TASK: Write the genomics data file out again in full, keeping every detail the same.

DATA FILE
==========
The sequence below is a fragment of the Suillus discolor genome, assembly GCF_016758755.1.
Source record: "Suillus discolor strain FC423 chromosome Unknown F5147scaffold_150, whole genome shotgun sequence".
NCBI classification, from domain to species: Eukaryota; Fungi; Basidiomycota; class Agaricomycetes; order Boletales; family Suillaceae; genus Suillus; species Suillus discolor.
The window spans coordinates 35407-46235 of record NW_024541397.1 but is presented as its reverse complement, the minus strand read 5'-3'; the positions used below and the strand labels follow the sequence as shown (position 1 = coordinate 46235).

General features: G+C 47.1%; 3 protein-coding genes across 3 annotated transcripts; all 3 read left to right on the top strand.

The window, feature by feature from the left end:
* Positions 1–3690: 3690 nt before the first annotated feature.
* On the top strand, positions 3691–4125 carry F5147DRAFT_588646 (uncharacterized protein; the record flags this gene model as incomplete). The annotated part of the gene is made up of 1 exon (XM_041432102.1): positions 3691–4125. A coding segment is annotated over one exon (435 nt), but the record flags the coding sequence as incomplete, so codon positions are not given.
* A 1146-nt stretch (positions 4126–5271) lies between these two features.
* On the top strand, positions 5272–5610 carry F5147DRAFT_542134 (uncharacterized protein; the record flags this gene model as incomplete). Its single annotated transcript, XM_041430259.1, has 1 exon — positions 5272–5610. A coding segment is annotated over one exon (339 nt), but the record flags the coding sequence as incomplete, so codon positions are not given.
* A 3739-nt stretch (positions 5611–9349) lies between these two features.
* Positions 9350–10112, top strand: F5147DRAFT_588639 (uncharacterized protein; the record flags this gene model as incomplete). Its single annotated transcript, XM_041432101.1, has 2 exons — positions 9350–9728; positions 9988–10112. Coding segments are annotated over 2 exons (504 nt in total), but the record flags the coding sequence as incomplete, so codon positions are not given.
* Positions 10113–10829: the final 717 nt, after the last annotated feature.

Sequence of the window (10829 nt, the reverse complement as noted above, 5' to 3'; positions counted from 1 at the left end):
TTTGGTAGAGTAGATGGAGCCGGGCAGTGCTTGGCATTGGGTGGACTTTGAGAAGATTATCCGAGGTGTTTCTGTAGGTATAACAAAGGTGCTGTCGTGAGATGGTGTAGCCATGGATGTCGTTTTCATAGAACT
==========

The sequence below is a fragment of the Suillus discolor genome, assembly GCF_016758755.1.
Source record: "Suillus discolor strain FC423 chromosome Unknown F5147scaffold_150, whole genome shotgun sequence".
NCBI classification, from domain to species: Eukaryota; Fungi; Basidiomycota; class Agaricomycetes; order Boletales; family Suillaceae; genus Suillus; species Suillus discolor.
The window spans coordinates 35407-46235 of record NW_024541397.1 but is presented as its reverse complement, the minus strand read 5'-3'; the positions used below and the strand labels follow the sequence as shown (position 1 = coordinate 46235).

General features: G+C 47.1%; 3 protein-coding genes across 3 annotated transcripts; all 3 read left to right on the top strand.

The window, feature by feature from the left end:
* Positions 1–3690: 3690 nt before the first annotated feature.
* On the top strand, positions 3691–4125 carry F5147DRAFT_588646 (uncharacterized protein; the record flags this gene model as incomplete). The annotated part of the gene is made up of 1 exon (XM_041432102.1): positions 3691–4125. A coding segment is annotated over one exon (435 nt), but the record flags the coding sequence as incomplete, so codon positions are not given.
* A 1146-nt stretch (positions 4126–5271) lies between these two features.
* On the top strand, positions 5272–5610 carry F5147DRAFT_542134 (uncharacterized protein; the record flags this gene model as incomplete). Its single annotated transcript, XM_041430259.1, has 1 exon — positions 5272–5610. A coding segment is annotated over one exon (339 nt), but the record flags the coding sequence as incomplete, so codon positions are not given.
* A 3739-nt stretch (positions 5611–9349) lies between these two features.
* Positions 9350–10112, top strand: F5147DRAFT_588639 (uncharacterized protein; the record flags this gene model as incomplete). Its single annotated transcript, XM_041432101.1, has 2 exons — positions 9350–9728; positions 9988–10112. Coding segments are annotated over 2 exons (504 nt in total), but the record flags the coding sequence as incomplete, so codon positions are not given.
* Positions 10113–10829: the final 717 nt, after the last annotated feature.

Sequence of the window (10829 nt, the reverse complement as noted above, 5' to 3'; positions counted from 1 at the left end):
TTTGGTAGAGTAGATGGAGCCGGGCAGTGCTTGGCATTGGGTGGACTTTGAGAAGATTATCCGAGGTGTTTCTGTAGGTATAACAAAGGTGCTGTCGTGAGATGGTGTAGCCATGGATGTCGTTTTCATAGAACT